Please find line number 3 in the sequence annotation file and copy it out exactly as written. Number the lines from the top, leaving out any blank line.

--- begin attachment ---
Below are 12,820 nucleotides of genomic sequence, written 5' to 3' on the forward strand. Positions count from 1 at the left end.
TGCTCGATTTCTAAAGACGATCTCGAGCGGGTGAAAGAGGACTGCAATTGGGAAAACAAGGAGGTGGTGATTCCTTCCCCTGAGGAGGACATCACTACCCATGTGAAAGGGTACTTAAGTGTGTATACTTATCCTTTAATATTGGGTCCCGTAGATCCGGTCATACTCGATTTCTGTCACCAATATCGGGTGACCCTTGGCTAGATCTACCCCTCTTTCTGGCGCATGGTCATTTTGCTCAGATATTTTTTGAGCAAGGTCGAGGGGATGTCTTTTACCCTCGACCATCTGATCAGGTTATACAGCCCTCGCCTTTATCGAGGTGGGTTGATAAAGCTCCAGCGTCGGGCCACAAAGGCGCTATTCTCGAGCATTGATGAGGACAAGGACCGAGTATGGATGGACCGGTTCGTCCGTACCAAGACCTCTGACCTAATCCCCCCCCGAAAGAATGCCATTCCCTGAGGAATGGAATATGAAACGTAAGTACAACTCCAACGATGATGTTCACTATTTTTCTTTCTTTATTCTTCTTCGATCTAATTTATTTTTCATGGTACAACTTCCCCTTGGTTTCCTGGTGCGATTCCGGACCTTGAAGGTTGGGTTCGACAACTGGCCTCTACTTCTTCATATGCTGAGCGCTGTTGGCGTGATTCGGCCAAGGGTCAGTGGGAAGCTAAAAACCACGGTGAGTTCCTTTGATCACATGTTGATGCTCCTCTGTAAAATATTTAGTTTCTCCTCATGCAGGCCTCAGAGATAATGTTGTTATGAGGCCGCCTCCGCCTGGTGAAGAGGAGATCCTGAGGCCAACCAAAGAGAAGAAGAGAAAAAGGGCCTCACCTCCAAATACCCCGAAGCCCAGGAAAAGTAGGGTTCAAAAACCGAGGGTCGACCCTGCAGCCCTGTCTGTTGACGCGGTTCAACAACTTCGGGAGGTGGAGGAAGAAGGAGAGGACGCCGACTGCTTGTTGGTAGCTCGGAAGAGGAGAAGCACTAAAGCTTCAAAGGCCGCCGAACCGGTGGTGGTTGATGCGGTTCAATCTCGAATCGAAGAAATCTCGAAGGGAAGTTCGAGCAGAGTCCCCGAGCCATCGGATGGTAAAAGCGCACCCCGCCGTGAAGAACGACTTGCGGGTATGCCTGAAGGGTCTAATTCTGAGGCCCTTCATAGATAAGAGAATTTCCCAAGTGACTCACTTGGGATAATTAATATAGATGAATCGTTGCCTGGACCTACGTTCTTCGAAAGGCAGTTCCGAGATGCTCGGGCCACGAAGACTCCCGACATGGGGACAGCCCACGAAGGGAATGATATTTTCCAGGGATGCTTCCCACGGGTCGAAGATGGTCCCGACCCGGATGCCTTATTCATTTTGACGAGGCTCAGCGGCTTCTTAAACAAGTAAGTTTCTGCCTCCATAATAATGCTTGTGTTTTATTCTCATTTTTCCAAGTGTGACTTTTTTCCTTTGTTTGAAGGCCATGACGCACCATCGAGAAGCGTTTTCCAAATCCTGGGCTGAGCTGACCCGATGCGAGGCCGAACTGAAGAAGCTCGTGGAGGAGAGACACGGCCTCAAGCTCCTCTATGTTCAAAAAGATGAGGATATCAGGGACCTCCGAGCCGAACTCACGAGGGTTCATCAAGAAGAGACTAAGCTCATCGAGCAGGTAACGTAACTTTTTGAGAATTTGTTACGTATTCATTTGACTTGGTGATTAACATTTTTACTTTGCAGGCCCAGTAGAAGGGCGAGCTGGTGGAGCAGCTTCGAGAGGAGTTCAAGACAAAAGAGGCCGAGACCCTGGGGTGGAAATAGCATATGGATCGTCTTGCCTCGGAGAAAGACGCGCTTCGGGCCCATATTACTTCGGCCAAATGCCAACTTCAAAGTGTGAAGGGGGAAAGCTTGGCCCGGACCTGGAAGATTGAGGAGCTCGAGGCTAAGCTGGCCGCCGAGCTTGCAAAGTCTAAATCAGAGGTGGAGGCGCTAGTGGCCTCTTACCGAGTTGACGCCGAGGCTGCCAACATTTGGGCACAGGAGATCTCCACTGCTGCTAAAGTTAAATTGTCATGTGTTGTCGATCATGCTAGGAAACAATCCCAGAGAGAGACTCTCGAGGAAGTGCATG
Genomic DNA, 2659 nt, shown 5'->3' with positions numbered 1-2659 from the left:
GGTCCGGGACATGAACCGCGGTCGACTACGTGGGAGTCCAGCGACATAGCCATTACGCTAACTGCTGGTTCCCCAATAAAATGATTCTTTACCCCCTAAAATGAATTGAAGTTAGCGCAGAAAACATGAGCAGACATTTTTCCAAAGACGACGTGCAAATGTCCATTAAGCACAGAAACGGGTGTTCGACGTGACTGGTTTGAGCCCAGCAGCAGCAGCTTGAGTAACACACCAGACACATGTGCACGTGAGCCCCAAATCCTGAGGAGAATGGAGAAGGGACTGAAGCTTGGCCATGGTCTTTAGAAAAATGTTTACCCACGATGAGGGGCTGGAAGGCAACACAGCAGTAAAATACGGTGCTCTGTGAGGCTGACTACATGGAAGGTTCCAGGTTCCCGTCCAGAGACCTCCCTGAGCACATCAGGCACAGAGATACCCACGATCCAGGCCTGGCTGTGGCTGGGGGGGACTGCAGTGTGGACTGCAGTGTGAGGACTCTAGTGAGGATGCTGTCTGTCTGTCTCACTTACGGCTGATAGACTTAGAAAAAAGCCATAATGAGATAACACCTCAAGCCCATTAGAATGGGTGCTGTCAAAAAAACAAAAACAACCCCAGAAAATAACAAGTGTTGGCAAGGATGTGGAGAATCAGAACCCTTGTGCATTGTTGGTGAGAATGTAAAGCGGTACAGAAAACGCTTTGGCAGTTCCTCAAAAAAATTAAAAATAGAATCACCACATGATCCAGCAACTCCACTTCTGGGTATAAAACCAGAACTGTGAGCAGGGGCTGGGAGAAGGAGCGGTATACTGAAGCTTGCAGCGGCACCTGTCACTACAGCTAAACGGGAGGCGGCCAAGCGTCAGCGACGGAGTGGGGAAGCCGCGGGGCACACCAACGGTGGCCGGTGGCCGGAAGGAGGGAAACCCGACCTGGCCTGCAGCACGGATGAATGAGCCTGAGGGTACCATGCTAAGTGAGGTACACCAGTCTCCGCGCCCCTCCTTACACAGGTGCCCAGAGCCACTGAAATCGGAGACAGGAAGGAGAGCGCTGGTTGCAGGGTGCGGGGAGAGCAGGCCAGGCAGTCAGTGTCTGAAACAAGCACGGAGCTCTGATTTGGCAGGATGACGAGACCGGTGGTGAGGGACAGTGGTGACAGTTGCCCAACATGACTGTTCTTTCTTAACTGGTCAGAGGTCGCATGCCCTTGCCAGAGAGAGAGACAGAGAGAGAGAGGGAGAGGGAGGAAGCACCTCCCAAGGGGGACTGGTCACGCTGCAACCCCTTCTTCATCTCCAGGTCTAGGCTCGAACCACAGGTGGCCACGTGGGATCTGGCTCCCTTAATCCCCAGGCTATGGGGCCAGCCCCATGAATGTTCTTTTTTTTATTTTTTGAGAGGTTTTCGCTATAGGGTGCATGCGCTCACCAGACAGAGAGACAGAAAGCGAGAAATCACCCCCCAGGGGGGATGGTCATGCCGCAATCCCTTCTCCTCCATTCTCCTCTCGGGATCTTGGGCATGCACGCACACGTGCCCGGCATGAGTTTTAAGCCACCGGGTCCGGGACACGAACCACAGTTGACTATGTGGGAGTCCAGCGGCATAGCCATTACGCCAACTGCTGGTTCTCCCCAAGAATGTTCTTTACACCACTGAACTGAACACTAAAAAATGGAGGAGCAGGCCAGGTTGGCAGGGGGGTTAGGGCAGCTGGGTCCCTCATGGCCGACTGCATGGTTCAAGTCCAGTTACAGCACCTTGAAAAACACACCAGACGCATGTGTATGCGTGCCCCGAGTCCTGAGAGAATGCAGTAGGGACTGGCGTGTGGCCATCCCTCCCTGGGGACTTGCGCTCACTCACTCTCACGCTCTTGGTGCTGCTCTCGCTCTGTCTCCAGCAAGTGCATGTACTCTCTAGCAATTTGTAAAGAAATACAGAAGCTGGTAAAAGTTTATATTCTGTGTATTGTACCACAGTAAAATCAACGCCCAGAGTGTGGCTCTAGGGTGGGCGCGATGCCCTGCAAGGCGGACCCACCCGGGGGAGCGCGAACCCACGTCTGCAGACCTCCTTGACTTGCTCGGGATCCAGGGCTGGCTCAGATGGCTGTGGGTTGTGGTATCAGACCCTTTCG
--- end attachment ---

Genomic DNA, 2659 nt, shown 5'->3' with positions numbered 1-2659 from the left: